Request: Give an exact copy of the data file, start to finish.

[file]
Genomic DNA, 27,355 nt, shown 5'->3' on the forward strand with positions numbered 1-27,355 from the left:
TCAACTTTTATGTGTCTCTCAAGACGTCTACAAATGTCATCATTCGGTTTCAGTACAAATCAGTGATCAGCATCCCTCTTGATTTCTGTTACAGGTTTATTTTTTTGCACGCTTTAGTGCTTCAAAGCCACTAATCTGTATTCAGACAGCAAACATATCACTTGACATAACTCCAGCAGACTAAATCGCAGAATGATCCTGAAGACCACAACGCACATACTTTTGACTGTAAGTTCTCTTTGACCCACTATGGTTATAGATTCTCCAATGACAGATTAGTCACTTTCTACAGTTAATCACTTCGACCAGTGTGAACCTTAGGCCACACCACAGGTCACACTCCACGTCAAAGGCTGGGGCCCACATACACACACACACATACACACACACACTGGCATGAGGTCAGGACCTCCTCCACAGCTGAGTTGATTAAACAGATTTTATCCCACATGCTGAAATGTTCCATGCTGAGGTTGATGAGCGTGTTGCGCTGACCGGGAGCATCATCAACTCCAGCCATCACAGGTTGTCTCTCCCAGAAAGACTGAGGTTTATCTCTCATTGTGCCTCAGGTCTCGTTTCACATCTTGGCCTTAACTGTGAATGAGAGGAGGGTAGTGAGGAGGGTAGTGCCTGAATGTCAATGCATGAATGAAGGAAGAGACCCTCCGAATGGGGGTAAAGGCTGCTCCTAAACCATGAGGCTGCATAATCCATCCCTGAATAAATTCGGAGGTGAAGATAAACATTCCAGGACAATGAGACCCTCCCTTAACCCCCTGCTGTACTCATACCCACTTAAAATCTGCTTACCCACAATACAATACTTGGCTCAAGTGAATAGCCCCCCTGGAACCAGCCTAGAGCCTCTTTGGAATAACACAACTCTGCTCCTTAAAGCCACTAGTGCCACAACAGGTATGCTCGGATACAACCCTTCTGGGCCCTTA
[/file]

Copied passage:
Genomic DNA, 27,355 nt, shown 5'->3' on the forward strand with positions numbered 1-27,355 from the left:
TCAACTTTTATGTGTCTCTCAAGACGTCTACAAATGTCATCATTCGGTTTCAGTACAAATCAGTGATCAGCATCCCTCTTGATTTCTGTTACAGGTTTATTTTTTTGCACGCTTTAGTGCTTCAAAGCCACTAATCTGTATTCAGACAGCAAACATATCACTTGACATAACTCCAGCAGACTAAATCGCAGAATGATCCTGAAGACCACAACGCACATACTTTTGACTGTAAGTTCTCTTTGACCCACTATGGTTATAGATTCTCCAATGACAGATTAGTCACTTTCTACAGTTAATCACTTCGACCAGTGTGAACCTTAGGCCACACCACAGGTCACACTCCACGTCAAAGGCTGGGGCCCACATACACACACACACATACACACACACACTGGCATGAGGTCAGGACCTCCTCCACAGCTGAGTTGATTAAACAGATTTTATCCCACATGCTGAAATGTTCCATGCTGAGGTTGATGAGCGTGTTGCGCTGACCGGGAGCATCATCAACTCCAGCCATCACAGGTTGTCTCTCCCAGAAAGACTGAGGTTTATCTCTCATTGTGCCTCAGGTCTCGTTTCACATCTTGGCCTTAACTGTGAATGAGAGGAGGGTAGTGAGGAGGGTAGTGCCTGAATGTCAATGCATGAATGAAGGAAGAGACCCTCCGAATGGGGGTAAAGGCTGCTCCTAAACCATGAGGCTGCATAATCCATCCCTGAATAAATTCGGAGGTGAAGATAAACATTCCAGGACAATGAGACCCTCCCTTAACCCCCTGCTGTACTCATACCCACTTAAAATCTGCTTACCCACAATACAATACTTGGCTCAAGTGAATAGCCCCCCTGGAACCAGCCTAGAGCCTCTTTGGAATAACACAACTCTGCTCCTTAAAGCCACTAGTGCCACAACAGGTATGCTCGGATACAACCCTTCTGGGCCCTTA